The energy trajectories in the Sustainable Development Scenario are largely determined by how the cost and technical performances of competing technologies evolve through innovation, but are also affected by changing policy priorities and consumer choices. All these factors are interlinked and interact dynamically over time. For example, the pace of decline in the cost of lithium-ion (Li-ion) batteries influences the rate of take-up of electric vehicles, which affects how competitive they are against biofuels as a means of decarbonisation, particularly in light‑duty vehicles. Other factors, including battery capacity, efficiency and (dis)charge power, also play a role in determining the attractiveness of electric vehicles, as in determining the economic viability of using Li-ion batteries to provide storage for electricity systems. Deployment is both a cause and effect of cost and performance for each of the technologies that drive the transition to net-zero emissions: the faster their take-up, the greater the economies of scale and learning effects, and the greater the incentives to seek out incremental gains through yet more innovation in a virtuous cycle.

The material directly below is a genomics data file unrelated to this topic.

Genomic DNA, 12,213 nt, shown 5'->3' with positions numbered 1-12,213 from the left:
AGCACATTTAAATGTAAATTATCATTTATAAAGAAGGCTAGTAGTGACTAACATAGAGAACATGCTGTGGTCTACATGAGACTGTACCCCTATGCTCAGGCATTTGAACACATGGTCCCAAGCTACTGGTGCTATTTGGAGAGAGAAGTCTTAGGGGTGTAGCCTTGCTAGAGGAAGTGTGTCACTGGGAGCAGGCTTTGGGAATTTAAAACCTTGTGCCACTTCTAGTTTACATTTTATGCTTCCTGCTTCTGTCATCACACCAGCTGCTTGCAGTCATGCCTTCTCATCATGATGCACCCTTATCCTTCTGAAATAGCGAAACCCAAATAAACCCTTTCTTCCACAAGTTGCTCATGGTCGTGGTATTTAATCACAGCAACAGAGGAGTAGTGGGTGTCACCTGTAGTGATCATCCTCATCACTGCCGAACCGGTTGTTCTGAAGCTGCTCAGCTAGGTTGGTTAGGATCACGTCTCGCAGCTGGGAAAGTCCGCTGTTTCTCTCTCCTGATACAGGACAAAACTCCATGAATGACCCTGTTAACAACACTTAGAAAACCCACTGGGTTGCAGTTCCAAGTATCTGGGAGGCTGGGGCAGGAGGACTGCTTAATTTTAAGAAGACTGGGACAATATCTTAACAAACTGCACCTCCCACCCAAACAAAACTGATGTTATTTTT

Technological change is a key driver of the clean energy transition in the Sustainable Development Scenario, but not the only one. Consumer behaviour with respect to how much and what type of energy services and commodities are consumed changes considerably in that scenario, both in response to increasing public consciousness about the nefarious environmental and societal impact of current consumption patterns and to changes in price signals. In the Sustainable Development Scenario, there is a fundamental change in how households interact with the energy system as distributed generation and demand-response strategies take root and spread, while the transport system shift towards less emissions-intensive modes of travel, such as public transport, rail and car-sharing. Consumers and producers are active players in material efficiency measures such as the renovation of buildings, the reuse and recycling of goods, and the way products are designed to facilitate sustainable end-of-life management strategies. Strategies that avoid creating the demand for a given service (e.g. shared mobility or plastics recycling) enable 7% (or almost 80 Gt) of cumulative emissions reductions to 2070 in the Sustainable Development Scenario compared to the Stated Policies Scenario.4